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Q-talk *ON TOPIC ONLY* QUALITY ON TOPIC discussion of Backyard BBQ, grilling, Equipment and just outdoor cookin' in general, hints, tips, tricks & techniques, success, failures... but stay on topic. And watch for that hijacking.


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Unread 12-09-2013, 06:18 PM   #16
dport7
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Mine is a 20 year old oklahoma joe. I've pretty much used wood for heat,"temp" adding lump charcoal to maintain the burn.
I've started making my own lump charcoal recently,
which has made a world of difference in the heat and longevity of the burn.
The biggest thing is to use very well seasoned hard wood, drier the better, for it makes for a cleaner burn
Hope this helps.
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Unread 12-09-2013, 06:56 PM   #17
ironmanerik
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As far as your polite eaters, I tell everyone only brutally honest opinions, if someone thinks it sucks say it. I'd rather have hurt feelings than be known as the king of mediocre BBQ.
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Unread 12-09-2013, 07:25 PM   #18
Danny B
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Wrap the butts in foil as well as the ribs should help.
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Unread 12-09-2013, 07:35 PM   #19
dport7
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Quote:
Originally Posted by ironmanerik View Post
As far as your polite eaters, I tell everyone only brutally honest opinions, if someone thinks it sucks say it. I'd rather have hurt feelings than be known as the king of mediocre BBQ.
Yep, thats what I do, and I ask questions and ask people to be honest. What would make it better?
Is it to spicy? Is it to smokey?
Thats how I learn.
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Unread 12-09-2013, 08:32 PM   #20
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I have a member of my church who is my critic. At covered dish affairs, other suppers, I'll smoke a pork loin, ribs, whatever. I'll ask her how it was, because she gives me honest feedback.

To the OP, I think the question of getting the right smoke has been covered. Keep at it, I've learned my offset likes to run wild and free, all vents wide open. I keep a couple of splits on top of my firebox all the time I'm smoking. Learn to anticipate temp drops and add wood accordingly. This will come from tending your pit, watching the thermometer.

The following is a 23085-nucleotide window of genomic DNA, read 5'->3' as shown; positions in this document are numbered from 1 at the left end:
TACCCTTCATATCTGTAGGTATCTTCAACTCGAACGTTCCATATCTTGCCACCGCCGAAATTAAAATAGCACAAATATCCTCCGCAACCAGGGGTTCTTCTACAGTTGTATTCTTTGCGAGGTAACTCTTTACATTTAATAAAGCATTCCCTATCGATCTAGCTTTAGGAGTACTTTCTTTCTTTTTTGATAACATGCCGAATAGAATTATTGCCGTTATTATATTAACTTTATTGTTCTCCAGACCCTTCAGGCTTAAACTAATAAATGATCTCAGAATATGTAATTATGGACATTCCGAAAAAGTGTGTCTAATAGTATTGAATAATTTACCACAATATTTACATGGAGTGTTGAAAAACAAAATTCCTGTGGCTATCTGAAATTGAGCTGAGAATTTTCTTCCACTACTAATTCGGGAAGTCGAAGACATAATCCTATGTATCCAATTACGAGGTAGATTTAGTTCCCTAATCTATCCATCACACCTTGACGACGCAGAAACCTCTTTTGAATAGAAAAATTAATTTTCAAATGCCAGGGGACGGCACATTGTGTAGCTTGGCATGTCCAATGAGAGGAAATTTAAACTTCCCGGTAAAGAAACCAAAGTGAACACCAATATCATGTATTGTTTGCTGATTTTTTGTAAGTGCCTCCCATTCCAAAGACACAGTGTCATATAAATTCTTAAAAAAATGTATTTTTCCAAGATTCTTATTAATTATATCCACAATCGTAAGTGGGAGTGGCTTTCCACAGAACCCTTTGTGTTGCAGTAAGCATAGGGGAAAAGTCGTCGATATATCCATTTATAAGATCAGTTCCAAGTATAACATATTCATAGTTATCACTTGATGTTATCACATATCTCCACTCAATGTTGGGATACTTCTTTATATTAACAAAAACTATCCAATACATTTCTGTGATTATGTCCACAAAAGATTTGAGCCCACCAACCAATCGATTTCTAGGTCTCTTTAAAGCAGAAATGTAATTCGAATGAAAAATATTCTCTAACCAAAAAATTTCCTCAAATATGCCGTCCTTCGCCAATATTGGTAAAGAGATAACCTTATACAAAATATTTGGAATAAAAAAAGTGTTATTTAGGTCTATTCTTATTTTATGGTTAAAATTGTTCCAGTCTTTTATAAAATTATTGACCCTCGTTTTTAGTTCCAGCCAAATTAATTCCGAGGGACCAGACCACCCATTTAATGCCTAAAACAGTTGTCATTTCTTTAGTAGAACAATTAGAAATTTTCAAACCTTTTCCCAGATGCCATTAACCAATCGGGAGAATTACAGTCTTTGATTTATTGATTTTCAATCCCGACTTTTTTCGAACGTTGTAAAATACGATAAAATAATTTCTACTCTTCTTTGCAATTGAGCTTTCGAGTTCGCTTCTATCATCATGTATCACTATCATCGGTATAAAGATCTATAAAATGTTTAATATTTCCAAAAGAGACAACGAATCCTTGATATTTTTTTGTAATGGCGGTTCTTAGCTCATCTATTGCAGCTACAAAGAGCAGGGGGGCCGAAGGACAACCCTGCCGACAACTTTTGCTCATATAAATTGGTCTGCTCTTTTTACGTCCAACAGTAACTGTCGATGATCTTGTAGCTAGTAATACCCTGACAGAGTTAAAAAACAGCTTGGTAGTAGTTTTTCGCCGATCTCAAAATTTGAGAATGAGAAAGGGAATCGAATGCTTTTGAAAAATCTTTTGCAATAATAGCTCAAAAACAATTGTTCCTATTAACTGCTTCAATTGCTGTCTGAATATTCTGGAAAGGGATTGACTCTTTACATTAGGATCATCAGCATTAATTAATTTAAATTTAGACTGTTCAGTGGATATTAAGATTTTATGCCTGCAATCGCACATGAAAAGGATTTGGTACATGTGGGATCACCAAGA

You've got good advise. Now its up to you.
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Unread 12-10-2013, 09:21 AM   #21
cb25
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Thank you all.

I keep telling everyone that I need brutal honesty - that if something sucks, or isn't quite perfect, now is the time to tell me, while I'm learning. In fact, most invites for meals start as "I'm trying to figure this thing out, trying a new recipe, etc -- need taste testers and opinions. If it sucks, we'll order a pizza and we'll have drinks either way."

I'm a bit over enthusiastic about things I like -- so right now all I can focus on is when I can fire it up again and cook some more.
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Unread 12-10-2013, 09:51 AM   #22
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This may have already been said...But I wanted to chime in anyways...Good luck and congratulations with your new cooker...Welcome to the ranks of the stick burners...

If too much smoke flavor is a problem for you...Make sure you are using the smallest preheated pieces of fruit wood possible...Keep the fire door open for a short time after you put them in to make sure they fire up not smolder...You can use more than one small piece at a time if necessary...the small wood will just burn faster and cleaner and allow you to run a hot clean burning fire at a lower cooking temp...then you can adjust the sizes as you learn more about your cooker and your desired cooking temp...I cook at 250* for most things and can get a clean burning fire...So it can be done...